Prospects for the future: confidence in business growth and long term optimism

UK CEOs’ confidence in the global economy continues to decline…

UK CEOs’ declining confidence about the prospects for global economic growth continue an ongoing trend that’s emerged in recent years. Our latest survey shows that 17% of UK CEOs expect global economic growth to improve over the next 12 months – that’s down from 30% last year, and well below the global figure of 29% who think growth will improve. Similarly, almost one-third of UK CEOs think global economic growth will decline over the coming year - up from 23% last year.

If we look back to 2013, UK CEOs were far more optimistic: in that year’s survey, 61% of our respondent CEOs in the UK expected global economic growth to improve, far exceeding the global figure of 44%. This gap then narrowed in 2014 and 2015, and has now reversed.

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…but they’re increasingly bullish about their own businesses’ growth prospects

This pattern of declining confidence in global economic growth contrasts sharply with UK CEO’s strengthening assessment of the outlook for their own organisations. Asked to rate their own company’s growth prospects, 89% of UK CEOs say they’re confident for the coming year – that’s up from 85% last time, and above this year’s figures of 85% globally, 88% in the US and just 77% in Germany.

What’s more, despite their declining confidence over global economic growth, UK CEOs are even more confident about their own businesses’ ability to grow revenues over a three-year timeframe than over the coming 12 months. Some 95% of our UK respondents say they’re confident about their businesses’ three-year growth prospects, compared to 91% globally.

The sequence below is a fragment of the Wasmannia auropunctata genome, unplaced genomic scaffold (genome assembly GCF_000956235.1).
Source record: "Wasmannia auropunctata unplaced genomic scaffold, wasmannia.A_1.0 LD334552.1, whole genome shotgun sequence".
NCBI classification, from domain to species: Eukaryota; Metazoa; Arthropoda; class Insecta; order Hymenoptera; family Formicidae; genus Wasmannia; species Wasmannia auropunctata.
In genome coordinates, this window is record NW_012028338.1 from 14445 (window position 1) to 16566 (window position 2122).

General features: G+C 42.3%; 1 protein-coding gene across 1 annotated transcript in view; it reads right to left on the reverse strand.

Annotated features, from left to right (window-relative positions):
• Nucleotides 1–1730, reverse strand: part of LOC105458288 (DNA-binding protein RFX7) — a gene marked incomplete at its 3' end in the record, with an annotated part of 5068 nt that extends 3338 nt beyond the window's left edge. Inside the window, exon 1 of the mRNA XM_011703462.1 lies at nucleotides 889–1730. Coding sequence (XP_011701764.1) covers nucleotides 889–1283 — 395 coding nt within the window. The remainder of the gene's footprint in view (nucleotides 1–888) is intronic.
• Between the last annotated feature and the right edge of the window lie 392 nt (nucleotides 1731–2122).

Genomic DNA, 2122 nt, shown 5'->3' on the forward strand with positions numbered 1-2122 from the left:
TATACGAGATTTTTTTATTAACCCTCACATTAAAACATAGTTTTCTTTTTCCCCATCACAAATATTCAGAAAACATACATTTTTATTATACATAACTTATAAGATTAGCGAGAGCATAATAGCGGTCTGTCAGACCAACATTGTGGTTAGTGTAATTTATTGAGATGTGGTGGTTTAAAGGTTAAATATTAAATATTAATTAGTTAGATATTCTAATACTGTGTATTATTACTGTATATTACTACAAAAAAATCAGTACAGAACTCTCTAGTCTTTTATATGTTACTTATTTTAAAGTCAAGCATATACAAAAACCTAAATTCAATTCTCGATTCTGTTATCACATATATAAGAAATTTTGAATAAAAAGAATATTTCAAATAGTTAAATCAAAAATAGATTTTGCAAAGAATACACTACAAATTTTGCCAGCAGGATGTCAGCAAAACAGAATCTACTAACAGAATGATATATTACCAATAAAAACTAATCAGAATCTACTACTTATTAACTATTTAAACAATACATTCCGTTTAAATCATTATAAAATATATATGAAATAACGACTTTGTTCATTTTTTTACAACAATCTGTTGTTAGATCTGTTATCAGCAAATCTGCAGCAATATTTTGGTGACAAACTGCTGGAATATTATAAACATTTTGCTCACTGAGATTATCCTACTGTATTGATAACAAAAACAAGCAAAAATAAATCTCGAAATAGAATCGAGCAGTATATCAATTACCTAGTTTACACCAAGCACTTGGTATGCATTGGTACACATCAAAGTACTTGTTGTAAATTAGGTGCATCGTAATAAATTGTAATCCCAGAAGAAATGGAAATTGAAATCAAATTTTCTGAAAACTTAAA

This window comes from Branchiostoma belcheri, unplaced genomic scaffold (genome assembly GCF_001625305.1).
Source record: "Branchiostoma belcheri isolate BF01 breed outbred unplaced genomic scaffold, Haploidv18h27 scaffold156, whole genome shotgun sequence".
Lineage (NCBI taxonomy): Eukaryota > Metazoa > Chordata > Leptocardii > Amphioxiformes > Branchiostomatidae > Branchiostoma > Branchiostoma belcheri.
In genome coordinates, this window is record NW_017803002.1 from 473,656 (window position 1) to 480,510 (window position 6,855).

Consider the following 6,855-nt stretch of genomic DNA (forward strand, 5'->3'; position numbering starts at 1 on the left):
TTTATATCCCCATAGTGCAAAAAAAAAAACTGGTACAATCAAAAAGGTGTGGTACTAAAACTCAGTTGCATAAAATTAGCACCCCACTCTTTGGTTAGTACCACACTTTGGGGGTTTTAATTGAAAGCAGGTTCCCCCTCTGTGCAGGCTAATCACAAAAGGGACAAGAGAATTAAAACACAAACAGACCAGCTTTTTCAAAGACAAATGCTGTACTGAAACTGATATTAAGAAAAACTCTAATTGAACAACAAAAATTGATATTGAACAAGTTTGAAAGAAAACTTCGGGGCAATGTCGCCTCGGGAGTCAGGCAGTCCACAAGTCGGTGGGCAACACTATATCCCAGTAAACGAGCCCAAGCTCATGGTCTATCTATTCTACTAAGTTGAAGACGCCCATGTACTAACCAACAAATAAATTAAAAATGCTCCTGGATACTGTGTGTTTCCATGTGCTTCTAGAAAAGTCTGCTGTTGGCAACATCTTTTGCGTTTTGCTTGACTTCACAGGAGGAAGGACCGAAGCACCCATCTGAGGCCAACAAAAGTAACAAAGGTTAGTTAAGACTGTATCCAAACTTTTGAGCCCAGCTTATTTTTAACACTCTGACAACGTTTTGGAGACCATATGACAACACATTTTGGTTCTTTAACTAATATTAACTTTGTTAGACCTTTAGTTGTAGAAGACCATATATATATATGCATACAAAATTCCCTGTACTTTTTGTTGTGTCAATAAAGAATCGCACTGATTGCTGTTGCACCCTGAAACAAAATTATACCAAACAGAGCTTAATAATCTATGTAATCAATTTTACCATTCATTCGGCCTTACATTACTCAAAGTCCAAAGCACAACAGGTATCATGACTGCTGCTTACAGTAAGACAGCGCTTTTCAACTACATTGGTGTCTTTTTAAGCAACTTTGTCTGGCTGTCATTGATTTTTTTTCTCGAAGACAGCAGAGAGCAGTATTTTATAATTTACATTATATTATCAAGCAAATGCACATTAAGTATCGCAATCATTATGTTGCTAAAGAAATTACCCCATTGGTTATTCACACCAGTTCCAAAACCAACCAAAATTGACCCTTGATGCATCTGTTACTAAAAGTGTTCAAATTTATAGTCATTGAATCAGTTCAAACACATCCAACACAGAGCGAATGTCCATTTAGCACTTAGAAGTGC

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A range of growth strategies – including both organic growth and M&A

So, given this high level of confidence in their businesses’ future revenue growth, how will UK CEOs engineer the growth that they’re anticipating? Our survey findings point to a range of strategies.

An overwhelming 91% of UK CEOs say they’re planning initiatives targeted at driving organic growth during the coming twelve months, compared to 79% of all CEOs globally saying the same, 83% in Germany and just 66% in China. This strong focus on driving growth internally seems to be reflected in UK CEOs’ expectation – as reported in our section on people and talent – that their organisations’ headcount will increase over the coming year.

As well as preparing their organisations for internally-generated expansion, UK CEOs are also planning to seize opportunities for deals-driven growth – with 55% of UK CEOs saying they’re planning new M&A in the coming year, against a global figure of 41%. While the proportion of UK respondents planning M&A is actually down from 64% last year, the fact that over half are anticipating doing deals underlines their confidence in the outlook for their businesses.

 

Despite the UK referendum vote to leave the EU, Germany overtakes China as a growth engine for UK CEOs…